The Nationals have agreed to a one-year contract with Steve Cishek, reports Ken Rosenthal of The Athletic. The contract comes with a $1.75MM guarantee, along with $500K in performance bonuses, per Mark Feinsand of MLB.com.
Signing a veteran like Cishek, who will turn 36 in June, is a fairly logical move for a club that underwent a massive fire sale at last year’s deadline. While the headliners of that selloff were Max Scherzer and Trea Turner, the bullpen also took a hit with the deals of Daniel Hudson and Brad Hand. That left the club with a reliever corps that largely consisted of unproven players with limited big league experience, with the exception of Will Harris. However, Harris turns 38 in August and only threw six innings last year before surgery for thoracic outlet syndrome ended his season, making him a question mark in his own right.
In contrast to that lack of reliability, Cishek has been remarkably consistent in his career. In each season since 2011, he has thrown at least 44 innings, with the exception of the shortened 2020 season, where he still logged 20 frames. Since his debut in 2010, he’s appeared in a total of 668 games, notching 644 1/3 innings with an ERA of 2.85, strikeout rate of 24.7%, walk rate of 9.6% and groundball rate of 49%. With the exception of 2020, he’s never had an ERA higher than 3.58 in a season.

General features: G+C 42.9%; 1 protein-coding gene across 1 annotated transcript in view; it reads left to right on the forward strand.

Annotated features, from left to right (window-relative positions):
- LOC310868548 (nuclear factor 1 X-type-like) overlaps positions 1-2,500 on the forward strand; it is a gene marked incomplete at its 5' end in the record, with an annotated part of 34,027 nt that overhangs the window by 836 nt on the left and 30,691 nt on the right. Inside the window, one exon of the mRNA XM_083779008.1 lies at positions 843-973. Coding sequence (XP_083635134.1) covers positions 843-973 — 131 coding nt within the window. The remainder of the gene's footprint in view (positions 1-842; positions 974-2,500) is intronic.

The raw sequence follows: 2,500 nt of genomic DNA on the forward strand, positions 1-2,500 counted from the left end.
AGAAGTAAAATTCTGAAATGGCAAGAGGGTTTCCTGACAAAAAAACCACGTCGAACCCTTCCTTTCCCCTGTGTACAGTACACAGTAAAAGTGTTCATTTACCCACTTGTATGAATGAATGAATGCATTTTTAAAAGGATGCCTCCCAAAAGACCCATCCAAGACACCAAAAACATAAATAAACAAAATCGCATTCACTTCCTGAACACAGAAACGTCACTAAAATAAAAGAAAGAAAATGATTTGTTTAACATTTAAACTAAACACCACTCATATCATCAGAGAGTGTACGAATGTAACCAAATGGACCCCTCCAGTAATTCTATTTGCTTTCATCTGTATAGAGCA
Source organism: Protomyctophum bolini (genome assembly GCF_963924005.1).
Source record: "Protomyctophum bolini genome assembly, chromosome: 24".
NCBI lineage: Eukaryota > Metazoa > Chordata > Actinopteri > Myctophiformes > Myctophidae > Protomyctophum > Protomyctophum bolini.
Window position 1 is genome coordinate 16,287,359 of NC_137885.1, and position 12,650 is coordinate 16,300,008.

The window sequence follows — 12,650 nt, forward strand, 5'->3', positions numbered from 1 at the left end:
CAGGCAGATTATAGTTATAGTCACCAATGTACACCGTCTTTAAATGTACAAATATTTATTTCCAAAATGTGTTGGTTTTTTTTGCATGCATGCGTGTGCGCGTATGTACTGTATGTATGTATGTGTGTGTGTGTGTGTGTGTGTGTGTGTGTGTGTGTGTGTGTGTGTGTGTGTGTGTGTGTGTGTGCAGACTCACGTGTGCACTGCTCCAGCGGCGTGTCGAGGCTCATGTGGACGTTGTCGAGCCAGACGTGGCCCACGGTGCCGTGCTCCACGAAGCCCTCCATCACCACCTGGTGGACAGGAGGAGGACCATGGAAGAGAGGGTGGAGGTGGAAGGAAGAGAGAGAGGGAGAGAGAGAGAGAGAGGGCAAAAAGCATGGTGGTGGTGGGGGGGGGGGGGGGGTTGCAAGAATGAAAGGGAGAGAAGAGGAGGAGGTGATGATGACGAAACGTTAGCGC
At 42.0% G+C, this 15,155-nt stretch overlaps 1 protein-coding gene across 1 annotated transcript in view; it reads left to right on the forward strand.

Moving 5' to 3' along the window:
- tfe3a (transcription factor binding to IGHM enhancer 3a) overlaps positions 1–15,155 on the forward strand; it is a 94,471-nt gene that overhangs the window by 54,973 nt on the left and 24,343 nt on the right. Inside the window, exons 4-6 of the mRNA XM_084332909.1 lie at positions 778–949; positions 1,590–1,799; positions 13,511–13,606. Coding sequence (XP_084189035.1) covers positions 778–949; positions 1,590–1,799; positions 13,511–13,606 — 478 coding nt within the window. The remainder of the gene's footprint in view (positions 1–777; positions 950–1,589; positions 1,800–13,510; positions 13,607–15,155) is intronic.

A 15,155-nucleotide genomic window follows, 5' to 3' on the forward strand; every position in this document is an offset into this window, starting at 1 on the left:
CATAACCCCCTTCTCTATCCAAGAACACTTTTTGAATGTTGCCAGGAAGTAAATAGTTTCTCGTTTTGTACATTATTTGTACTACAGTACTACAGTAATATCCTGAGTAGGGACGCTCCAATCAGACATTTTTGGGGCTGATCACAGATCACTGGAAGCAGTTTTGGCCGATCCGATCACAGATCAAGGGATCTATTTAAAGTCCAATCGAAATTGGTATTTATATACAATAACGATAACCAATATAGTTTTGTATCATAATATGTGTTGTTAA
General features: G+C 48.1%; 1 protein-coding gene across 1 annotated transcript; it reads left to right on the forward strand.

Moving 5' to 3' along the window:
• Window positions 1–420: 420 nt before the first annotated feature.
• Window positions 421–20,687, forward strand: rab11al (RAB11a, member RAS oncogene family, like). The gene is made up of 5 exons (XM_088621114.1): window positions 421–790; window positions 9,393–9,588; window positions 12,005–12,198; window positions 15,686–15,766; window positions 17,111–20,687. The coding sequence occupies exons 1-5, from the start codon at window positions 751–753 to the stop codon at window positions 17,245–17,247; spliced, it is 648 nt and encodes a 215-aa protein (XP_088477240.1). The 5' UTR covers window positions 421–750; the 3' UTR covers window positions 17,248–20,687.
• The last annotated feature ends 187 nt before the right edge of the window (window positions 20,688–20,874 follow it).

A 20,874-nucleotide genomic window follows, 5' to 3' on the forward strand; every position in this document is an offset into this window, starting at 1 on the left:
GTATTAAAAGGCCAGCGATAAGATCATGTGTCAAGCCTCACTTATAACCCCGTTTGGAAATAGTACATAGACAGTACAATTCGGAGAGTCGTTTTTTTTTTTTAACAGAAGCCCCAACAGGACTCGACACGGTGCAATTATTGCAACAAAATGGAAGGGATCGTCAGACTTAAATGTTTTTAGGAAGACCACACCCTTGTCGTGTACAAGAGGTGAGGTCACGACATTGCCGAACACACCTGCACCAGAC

Last year, Cishek signed a one-year deal with the Angels late in March for a salary of $1MM. He ended up making 74 appearances for the Halos, logging 68 1/3 innings with an ERA of 3.42, strikeout rate of 20.8% and walk rate of 13.3%. That walk rate was the worst of his career, and the strikeout rate just a hair above his previous career lows. That could perhaps be cause for some concern, but the Nationals still game him a modest raise on last year’s salary.
For a team that wiped millions from its books at the trade deadline last year, it’s still an incredible modest sum with little downside. If Cishek has yet another season like he’s had for the majority of his career, he could act as a stabilizing force on a pitching staff with high variance and perhaps be dealt to a contender at the deadline, as the team looks to bolster its farm and reload for their next competitive window.